Privacy Notice: Public Health
Public health encompasses everything from national smoking and alcohol policies, the management of epidemics such as flu, the control of large scale infections such as TB and Hepatitis B to local outbreaks of food poisoning or Measles. Certain illnesses are also notifiable; the doctors treating the patient are required by law to inform the Public Health Authorities, for instance Scarlet Fever.
This will necessarily mean the subjects personal and health information being shared with the Public Health organisations.
Some of the relevant legislation includes: the Health Protection (Notification) Regulations 2010 (SI 2010/659), the Health Protection (Local Authority Powers) Regulations 2010 (SI 2010/657), the Health Protection (Part 2A Orders) Regulations 2010 (SI 2010/658), Public Health (Control of Disease) Act 1984, Public Health (Infectious Diseases) Regulations 1988 and The Health Service (Control of Patient Information) Regulations 2002
|1) Data Controller contact details||Broadwater Medical Centre
5-11 Broadwater Boulevard
|2) Data Protection Officer||Dr Mark Raval|
|3) Purpose of the processing||There are occasions when medical data needs to be shared with Public Health England, the Local Authority Director of Public Health, or the Health Protection Agency, either under a legal obligation or for reasons of public interest or their equivalents in the devolved nations.|
|4) Lawful basis for processing||
The legal basis will be
Article 6(1)(c) “processing is necessary for compliance with a legal obligation to which the controller is subject.”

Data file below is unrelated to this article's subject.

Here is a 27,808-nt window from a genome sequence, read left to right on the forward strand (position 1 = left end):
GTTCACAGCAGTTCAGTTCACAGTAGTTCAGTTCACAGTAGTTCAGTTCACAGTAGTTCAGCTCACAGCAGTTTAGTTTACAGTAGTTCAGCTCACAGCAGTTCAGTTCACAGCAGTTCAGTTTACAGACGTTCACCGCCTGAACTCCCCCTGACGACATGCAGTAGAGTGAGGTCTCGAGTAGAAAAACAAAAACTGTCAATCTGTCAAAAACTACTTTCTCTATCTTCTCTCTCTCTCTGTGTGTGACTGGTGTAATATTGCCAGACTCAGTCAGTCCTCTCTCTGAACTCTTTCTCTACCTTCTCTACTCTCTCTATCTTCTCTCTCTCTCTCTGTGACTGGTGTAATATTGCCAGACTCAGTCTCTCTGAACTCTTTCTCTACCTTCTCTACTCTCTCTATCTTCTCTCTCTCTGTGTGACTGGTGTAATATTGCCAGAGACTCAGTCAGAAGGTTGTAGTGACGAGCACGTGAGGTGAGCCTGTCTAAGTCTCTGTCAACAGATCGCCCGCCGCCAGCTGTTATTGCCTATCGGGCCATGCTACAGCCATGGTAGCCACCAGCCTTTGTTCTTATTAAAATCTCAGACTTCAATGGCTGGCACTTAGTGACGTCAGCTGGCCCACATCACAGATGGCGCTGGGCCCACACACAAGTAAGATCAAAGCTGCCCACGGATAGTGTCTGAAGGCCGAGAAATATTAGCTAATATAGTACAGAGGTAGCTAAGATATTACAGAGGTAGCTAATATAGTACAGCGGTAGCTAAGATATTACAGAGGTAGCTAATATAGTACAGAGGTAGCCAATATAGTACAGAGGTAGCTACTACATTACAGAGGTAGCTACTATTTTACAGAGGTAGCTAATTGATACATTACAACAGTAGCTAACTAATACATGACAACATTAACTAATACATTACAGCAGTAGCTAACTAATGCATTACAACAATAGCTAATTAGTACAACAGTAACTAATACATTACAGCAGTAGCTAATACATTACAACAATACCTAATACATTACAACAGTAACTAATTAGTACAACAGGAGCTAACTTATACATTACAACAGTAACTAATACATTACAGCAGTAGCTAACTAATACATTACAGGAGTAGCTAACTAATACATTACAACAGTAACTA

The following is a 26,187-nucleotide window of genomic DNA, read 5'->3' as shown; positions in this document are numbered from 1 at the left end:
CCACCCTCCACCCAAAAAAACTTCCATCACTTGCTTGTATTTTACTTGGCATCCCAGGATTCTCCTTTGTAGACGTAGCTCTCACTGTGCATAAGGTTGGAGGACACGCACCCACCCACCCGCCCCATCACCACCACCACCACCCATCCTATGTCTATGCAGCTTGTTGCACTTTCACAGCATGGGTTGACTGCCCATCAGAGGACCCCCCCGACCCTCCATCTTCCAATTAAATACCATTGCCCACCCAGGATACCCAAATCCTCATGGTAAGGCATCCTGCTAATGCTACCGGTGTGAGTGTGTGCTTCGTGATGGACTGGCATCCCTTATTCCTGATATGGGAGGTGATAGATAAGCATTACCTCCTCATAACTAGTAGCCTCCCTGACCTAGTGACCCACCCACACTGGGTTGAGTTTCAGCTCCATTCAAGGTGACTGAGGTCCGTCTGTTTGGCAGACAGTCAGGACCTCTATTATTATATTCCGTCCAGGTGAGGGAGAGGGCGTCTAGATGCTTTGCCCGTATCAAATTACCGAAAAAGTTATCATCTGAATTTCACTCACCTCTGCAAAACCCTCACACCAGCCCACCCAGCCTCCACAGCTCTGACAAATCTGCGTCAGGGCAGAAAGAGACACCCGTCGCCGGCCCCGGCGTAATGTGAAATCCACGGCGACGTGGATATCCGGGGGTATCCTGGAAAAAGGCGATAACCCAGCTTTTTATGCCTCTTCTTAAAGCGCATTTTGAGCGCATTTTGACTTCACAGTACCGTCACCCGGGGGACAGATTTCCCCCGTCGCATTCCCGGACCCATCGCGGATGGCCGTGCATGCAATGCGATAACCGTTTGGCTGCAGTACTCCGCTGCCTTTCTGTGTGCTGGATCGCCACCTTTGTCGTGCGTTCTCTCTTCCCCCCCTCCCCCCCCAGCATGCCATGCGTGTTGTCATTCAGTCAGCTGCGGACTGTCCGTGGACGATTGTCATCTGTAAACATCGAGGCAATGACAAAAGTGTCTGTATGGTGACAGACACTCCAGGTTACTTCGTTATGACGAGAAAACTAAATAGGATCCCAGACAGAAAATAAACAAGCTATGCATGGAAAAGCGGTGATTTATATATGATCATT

Article 9(2)(i) “processing is necessary for reasons of public interest in the area of public health, such as protecting against serious cross-border threats to health or ensuring high standards of quality and safety of health care and of medicinal products or medical devices...”
|5) Recipient or categories of recipients of the shared data||The data will be shared with Public Health England and equivalents in the devolved nations.|
|6) Rights to object||You have the right to object to some or all of the information being shared with the recipients. Contact the Data Controller or the practice.|
|7) Right to access and correct||You have the right to access the data that is being shared and have any inaccuracies corrected. There is no right to have accurate medical records deleted except when ordered by a court of Law.|
|8) Retention period||The data will be retained for active use during the period of the public interest and according to legal requirements and Public Health England’s criteria on storing identifiable data.|
|9) Right to Complain||
You have the right to complain to the Information Commissioner’s Office, you can use this link or calling their helpline on 0303 123 1113 (local rate) or 01625 545 745 (national rate)
There are National Offices for Scotland, Northern Ireland and Wales, (see ICO website)
* “Common Law Duty of Confidentiality”, common law is not written out in one document like an Act of Parliament. It is a form of law based on previous court cases decided by judges; hence, it is also referred to as 'judge-made' or case law. The law is applied by reference to those previous cases, so common law is also said to be based on precedent.
The general position is that if information is given in circumstances where it is expected that a duty of confidence applies, that information cannot normally be disclosed without the information provider's consent.
In practice, this means that all patient information, whether held on paper, computer, visually or audio recorded, or held in the memory of the professional, must not normally be disclosed without the consent of the patient. It is irrelevant how old the patient is or what the state of their mental health is; the duty still applies.
Three circumstances making disclosure of confidential information lawful are:
- where the individual to whom the information relates has consented;
- where disclosure is in the public interest; and
- where there is a legal duty to do so, for example a court order.
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